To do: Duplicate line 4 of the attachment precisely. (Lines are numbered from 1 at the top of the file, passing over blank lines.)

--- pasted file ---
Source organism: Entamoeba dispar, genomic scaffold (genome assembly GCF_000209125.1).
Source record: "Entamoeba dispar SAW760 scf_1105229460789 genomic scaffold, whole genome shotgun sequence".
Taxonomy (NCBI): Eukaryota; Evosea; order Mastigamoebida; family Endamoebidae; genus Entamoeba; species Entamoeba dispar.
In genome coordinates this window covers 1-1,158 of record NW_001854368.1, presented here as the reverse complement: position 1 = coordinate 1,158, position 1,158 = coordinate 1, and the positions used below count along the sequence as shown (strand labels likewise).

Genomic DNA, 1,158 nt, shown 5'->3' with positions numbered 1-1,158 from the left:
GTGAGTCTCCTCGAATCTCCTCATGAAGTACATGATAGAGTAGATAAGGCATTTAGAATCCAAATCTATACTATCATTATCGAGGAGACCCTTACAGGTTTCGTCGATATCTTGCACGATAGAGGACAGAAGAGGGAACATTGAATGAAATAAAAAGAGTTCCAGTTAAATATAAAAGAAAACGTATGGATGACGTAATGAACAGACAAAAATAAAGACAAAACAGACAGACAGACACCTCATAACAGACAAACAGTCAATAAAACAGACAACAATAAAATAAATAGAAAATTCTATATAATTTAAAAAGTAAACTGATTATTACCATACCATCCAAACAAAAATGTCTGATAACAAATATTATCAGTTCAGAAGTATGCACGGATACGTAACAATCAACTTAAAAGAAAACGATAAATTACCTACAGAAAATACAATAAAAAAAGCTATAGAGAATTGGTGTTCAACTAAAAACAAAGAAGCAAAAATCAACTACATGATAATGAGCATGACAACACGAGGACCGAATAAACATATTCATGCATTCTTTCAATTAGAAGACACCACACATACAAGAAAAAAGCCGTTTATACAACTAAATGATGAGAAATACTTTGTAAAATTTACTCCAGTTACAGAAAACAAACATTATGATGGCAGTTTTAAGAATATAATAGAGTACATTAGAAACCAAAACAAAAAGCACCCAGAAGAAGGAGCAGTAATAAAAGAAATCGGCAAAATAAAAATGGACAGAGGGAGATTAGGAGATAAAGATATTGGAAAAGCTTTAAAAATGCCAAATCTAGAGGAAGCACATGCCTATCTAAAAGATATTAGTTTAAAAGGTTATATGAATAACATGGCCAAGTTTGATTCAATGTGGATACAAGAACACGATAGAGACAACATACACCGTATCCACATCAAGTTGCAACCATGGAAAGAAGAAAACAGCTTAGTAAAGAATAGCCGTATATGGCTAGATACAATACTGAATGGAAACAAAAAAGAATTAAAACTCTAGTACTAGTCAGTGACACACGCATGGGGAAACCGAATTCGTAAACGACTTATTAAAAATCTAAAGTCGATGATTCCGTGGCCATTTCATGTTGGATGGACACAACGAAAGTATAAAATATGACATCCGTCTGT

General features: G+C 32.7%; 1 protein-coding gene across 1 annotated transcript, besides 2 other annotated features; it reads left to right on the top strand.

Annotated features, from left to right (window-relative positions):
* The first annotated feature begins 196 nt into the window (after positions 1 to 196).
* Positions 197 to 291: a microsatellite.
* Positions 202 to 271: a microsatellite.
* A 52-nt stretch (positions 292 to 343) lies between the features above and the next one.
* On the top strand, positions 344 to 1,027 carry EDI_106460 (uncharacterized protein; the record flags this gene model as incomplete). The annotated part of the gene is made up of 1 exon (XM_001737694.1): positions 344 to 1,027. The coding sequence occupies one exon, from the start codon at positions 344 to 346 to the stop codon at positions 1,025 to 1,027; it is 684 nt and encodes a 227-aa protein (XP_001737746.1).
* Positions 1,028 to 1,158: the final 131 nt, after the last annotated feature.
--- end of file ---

In genome coordinates this window covers 1-1,158 of record NW_001854368.1, presented here as the reverse complement: position 1 = coordinate 1,158, position 1,158 = coordinate 1, and the positions used below count along the sequence as shown (strand labels likewise).